North Carolina’s Current Energy Environment
North Carolina’s energy mix includes nuclear energy (32 percent), natural gas (30 percent), coal (26 percent) and renewables (10 percent) based on 2017 data from the U.S. Energy Information Administration. In the future, coal will decline as a percentage of North Carolina’s total energy mix and renewables and natural gas will increase. The Atlantic Coast Pipeline will carry natural gas through eight eastern North Carolina counties when it is completed in 2020.
North Carolina’s energy mix is influenced by actions at the federal and state levels. President Trump has reversed several energy policies of his predecessor. For example, the U.S. has withdrawn from the Paris Climate Agreement and President Trump eliminated the Clean Power Plan, which set limits on carbon pollution from power plants. While these policies have dampened federal attention on climate change, military bases are now spending much more time on climate-related impacts. Indeed, North Carolina’s Marine Corps Base Camp LeJeune is on the list of most vulnerable military bases from climate change because of rising seas and tidal flooding.
North Carolina has a highly-regulated, monopoly-controlled electricity market where investor-owned utilities (IOUs) make most of the decisions about where our power comes from. North Carolina does not have a free market where energy technologies can enter and compete on price and quality. Third parties then cannot sell energy in North Carolina directly to businesses and consumers unless it is within a small window of opportunity made available in the energy statutes. North Carolina’s military installations operate within this statewide environment and focus their energy initiatives in accordance with the state regulatory environment. Any energy projects – including renewable energy projects – are coordinated with the military to ensure they do not conflict or interfere with the military mission. Sustaining our military installations is North Carolina’s primary goal.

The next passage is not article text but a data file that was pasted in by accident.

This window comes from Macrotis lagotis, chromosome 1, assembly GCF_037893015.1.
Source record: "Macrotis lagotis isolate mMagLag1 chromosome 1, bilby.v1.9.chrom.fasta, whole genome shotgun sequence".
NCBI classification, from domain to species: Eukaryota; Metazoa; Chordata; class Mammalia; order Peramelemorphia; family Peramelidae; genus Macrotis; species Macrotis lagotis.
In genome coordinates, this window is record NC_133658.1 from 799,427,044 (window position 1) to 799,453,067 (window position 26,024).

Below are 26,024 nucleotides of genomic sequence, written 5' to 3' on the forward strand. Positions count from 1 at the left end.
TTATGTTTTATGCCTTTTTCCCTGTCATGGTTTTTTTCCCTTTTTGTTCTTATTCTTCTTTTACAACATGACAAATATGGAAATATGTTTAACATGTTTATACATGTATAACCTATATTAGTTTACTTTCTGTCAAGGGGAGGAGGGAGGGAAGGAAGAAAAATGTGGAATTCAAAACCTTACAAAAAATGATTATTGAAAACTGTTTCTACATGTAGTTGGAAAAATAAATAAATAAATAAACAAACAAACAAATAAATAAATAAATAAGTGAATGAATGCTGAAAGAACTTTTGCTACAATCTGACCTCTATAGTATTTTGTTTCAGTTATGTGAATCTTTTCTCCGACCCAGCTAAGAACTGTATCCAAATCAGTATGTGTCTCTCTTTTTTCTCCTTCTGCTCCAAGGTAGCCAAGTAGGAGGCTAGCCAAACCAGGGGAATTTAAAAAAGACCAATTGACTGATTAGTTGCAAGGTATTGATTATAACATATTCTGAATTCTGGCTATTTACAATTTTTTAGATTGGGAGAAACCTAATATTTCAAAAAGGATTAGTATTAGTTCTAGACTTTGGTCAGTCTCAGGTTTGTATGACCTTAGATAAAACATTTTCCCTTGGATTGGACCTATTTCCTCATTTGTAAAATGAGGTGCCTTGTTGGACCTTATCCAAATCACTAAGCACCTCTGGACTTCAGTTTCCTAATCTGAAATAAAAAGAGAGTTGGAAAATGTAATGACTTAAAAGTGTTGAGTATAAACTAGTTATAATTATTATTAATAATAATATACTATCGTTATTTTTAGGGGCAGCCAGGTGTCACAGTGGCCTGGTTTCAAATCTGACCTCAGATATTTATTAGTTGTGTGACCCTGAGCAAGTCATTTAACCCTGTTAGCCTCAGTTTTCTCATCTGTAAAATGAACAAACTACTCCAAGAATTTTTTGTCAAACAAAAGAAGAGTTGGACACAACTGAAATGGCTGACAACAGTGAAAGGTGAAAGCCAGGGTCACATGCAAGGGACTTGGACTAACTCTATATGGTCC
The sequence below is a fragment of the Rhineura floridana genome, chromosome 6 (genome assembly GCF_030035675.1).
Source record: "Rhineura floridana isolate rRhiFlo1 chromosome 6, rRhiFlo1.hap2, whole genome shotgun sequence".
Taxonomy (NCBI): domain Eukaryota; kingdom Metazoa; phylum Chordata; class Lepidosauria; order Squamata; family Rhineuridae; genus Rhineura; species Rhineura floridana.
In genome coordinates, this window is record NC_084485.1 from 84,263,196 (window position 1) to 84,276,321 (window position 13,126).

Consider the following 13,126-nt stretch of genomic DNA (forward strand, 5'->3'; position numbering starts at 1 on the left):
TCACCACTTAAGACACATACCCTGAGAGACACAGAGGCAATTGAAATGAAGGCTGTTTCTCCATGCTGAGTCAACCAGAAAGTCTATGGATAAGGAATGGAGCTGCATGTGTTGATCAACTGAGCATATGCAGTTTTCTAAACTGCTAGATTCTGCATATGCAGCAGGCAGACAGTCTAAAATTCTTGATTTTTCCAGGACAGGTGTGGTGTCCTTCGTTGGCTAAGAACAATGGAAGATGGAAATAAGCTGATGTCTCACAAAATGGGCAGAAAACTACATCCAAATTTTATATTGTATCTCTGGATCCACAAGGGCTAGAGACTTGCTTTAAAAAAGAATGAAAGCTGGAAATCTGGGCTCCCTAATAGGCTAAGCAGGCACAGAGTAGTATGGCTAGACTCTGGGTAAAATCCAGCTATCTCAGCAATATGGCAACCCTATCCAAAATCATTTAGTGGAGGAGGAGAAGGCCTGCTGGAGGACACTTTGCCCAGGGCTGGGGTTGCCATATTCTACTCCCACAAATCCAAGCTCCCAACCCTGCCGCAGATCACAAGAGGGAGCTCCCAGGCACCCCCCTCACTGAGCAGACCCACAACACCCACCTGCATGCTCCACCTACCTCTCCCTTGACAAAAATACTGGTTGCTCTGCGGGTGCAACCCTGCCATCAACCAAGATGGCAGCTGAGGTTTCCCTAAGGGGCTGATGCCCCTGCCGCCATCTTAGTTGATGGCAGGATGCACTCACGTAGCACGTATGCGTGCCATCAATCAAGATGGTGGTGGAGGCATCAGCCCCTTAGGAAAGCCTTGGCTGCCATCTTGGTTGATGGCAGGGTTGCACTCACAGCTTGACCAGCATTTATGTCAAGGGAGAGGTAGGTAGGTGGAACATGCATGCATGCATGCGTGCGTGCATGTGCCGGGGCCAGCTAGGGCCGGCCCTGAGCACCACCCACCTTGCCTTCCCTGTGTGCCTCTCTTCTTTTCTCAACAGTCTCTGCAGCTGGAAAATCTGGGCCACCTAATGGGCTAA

Against this backdrop, North Carolina has passed two critical pieces of energy legislation in the past decade that frame its regulatory climate:
Through North Carolina’s commitment to creating a cleaner energy future, North Carolina’s clean energy industry now includes 1,171 clean energy firms and 43,238 clean energy jobs. In addition, North Carolina has $14.2 billion in annual revenue, an increase of 124 percent from 2016-2018. The majority of those renewable energy investments were made in the state’s most economically distressed counties in the rural parts of North Carolina.
Finally, in addition to these two landmark state energy laws, in October 2018, Governor Cooper signed Executive Order 80, which outlined North Carolina’s commitment to address climate change and transition to a clean energy economy. The N.C. Department of Environmental Quality will develop a clean energy plan in October 2019 and the N.C. Department of Transportation must increase the number of zero emission vehicles (ZEVs) to at least 80,000 by 2025.
There are several other important facts in North Carolina’s energy landscape:
North Carolina’s prominence as a solar state includes national caliber solar developers and a varied supply chain including module and array manufacturers. The state is also home to a smart grid sector with over 1,000 jobs, micro-grid demonstration, advanced training programs, and highly regarded product manufacturing and research entities. North Carolina has a prominent building efficiency sector with over 11,000 jobs, many LEED certified buildings, and strong growth potential.
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